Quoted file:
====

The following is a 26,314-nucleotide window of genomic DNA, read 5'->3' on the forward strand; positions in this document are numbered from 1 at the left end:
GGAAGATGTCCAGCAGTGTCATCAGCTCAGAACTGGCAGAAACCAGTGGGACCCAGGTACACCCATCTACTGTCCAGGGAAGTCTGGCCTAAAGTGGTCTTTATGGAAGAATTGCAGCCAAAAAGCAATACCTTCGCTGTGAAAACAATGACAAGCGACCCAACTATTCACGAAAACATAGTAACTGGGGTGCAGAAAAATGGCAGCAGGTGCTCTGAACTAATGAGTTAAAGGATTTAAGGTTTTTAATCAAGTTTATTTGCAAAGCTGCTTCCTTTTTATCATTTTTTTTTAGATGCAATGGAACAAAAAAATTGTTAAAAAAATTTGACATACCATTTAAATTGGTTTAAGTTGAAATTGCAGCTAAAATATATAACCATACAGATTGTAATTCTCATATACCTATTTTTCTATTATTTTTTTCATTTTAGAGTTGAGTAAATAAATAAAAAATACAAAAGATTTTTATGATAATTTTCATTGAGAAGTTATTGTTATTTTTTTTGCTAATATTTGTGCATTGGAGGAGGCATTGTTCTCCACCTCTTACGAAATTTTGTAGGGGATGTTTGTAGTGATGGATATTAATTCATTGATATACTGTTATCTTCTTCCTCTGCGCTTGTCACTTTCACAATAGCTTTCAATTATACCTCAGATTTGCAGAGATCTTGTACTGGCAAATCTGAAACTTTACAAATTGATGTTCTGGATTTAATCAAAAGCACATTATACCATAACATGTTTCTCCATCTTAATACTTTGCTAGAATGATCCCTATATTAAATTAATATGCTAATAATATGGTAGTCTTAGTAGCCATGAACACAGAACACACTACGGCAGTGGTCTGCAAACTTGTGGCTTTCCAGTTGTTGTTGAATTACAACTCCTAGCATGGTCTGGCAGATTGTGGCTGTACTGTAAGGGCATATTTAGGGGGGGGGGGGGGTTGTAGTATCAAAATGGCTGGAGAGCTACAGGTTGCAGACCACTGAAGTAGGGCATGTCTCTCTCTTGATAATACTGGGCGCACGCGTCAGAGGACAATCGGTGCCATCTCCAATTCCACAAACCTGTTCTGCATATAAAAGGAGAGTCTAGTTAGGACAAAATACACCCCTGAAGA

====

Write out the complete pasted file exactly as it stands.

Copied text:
The following is a 26,314-nucleotide window of genomic DNA, read 5'->3' on the forward strand; positions in this document are numbered from 1 at the left end:
GGAAGATGTCCAGCAGTGTCATCAGCTCAGAACTGGCAGAAACCAGTGGGACCCAGGTACACCCATCTACTGTCCAGGGAAGTCTGGCCTAAAGTGGTCTTTATGGAAGAATTGCAGCCAAAAAGCAATACCTTCGCTGTGAAAACAATGACAAGCGACCCAACTATTCACGAAAACATAGTAACTGGGGTGCAGAAAAATGGCAGCAGGTGCTCTGAACTAATGAGTTAAAGGATTTAAGGTTTTTAATCAAGTTTATTTGCAAAGCTGCTTCCTTTTTATCATTTTTTTTTAGATGCAATGGAACAAAAAAATTGTTAAAAAAATTTGACATACCATTTAAATTGGTTTAAGTTGAAATTGCAGCTAAAATATATAACCATACAGATTGTAATTCTCATATACCTATTTTTCTATTATTTTTTTCATTTTAGAGTTGAGTAAATAAATAAAAAATACAAAAGATTTTTATGATAATTTTCATTGAGAAGTTATTGTTATTTTTTTTGCTAATATTTGTGCATTGGAGGAGGCATTGTTCTCCACCTCTTACGAAATTTTGTAGGGGATGTTTGTAGTGATGGATATTAATTCATTGATATACTGTTATCTTCTTCCTCTGCGCTTGTCACTTTCACAATAGCTTTCAATTATACCTCAGATTTGCAGAGATCTTGTACTGGCAAATCTGAAACTTTACAAATTGATGTTCTGGATTTAATCAAAAGCACATTATACCATAACATGTTTCTCCATCTTAATACTTTGCTAGAATGATCCCTATATTAAATTAATATGCTAATAATATGGTAGTCTTAGTAGCCATGAACACAGAACACACTACGGCAGTGGTCTGCAAACTTGTGGCTTTCCAGTTGTTGTTGAATTACAACTCCTAGCATGGTCTGGCAGATTGTGGCTGTACTGTAAGGGCATATTTAGGGGGGGGGGGGGGTTGTAGTATCAAAATGGCTGGAGAGCTACAGGTTGCAGACCACTGAAGTAGGGCATGTCTCTCTCTTGATAATACTGGGCGCACGCGTCAGAGGACAATCGGTGCCATCTCCAATTCCACAAACCTGTTCTGCATATAAAAGGAGAGTCTAGTTAGGACAAAATACACCCCTGAAGA